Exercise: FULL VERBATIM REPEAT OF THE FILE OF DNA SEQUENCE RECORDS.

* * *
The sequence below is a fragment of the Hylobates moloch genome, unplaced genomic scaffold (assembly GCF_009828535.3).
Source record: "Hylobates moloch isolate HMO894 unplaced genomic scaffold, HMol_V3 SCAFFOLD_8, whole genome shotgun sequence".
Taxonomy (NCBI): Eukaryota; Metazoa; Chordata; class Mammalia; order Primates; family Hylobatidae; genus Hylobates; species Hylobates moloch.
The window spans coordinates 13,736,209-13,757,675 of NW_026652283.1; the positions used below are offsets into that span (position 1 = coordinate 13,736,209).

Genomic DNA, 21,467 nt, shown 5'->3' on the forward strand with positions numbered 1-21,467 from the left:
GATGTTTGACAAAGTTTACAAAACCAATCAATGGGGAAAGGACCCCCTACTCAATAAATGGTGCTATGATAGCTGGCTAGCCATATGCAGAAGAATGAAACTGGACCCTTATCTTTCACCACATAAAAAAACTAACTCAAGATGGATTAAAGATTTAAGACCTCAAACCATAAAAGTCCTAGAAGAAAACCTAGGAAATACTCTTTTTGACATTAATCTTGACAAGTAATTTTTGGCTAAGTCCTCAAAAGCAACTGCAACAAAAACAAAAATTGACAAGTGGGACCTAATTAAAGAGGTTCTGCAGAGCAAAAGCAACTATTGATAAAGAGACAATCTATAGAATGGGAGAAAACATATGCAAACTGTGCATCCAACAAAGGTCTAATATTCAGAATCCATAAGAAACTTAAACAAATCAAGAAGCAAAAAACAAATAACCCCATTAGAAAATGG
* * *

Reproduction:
The sequence below is a fragment of the Hylobates moloch genome, unplaced genomic scaffold (assembly GCF_009828535.3).
Source record: "Hylobates moloch isolate HMO894 unplaced genomic scaffold, HMol_V3 SCAFFOLD_8, whole genome shotgun sequence".
Taxonomy (NCBI): Eukaryota; Metazoa; Chordata; class Mammalia; order Primates; family Hylobatidae; genus Hylobates; species Hylobates moloch.
The window spans coordinates 13,736,209-13,757,675 of NW_026652283.1; the positions used below are offsets into that span (position 1 = coordinate 13,736,209).

Genomic DNA, 21,467 nt, shown 5'->3' on the forward strand with positions numbered 1-21,467 from the left:
GATGTTTGACAAAGTTTACAAAACCAATCAATGGGGAAAGGACCCCCTACTCAATAAATGGTGCTATGATAGCTGGCTAGCCATATGCAGAAGAATGAAACTGGACCCTTATCTTTCACCACATAAAAAAACTAACTCAAGATGGATTAAAGATTTAAGACCTCAAACCATAAAAGTCCTAGAAGAAAACCTAGGAAATACTCTTTTTGACATTAATCTTGACAAGTAATTTTTGGCTAAGTCCTCAAAAGCAACTGCAACAAAAACAAAAATTGACAAGTGGGACCTAATTAAAGAGGTTCTGCAGAGCAAAAGCAACTATTGATAAAGAGACAATCTATAGAATGGGAGAAAACATATGCAAACTGTGCATCCAACAAAGGTCTAATATTCAGAATCCATAAGAAACTTAAACAAATCAAGAAGCAAAAAACAAATAACCCCATTAGAAAATGG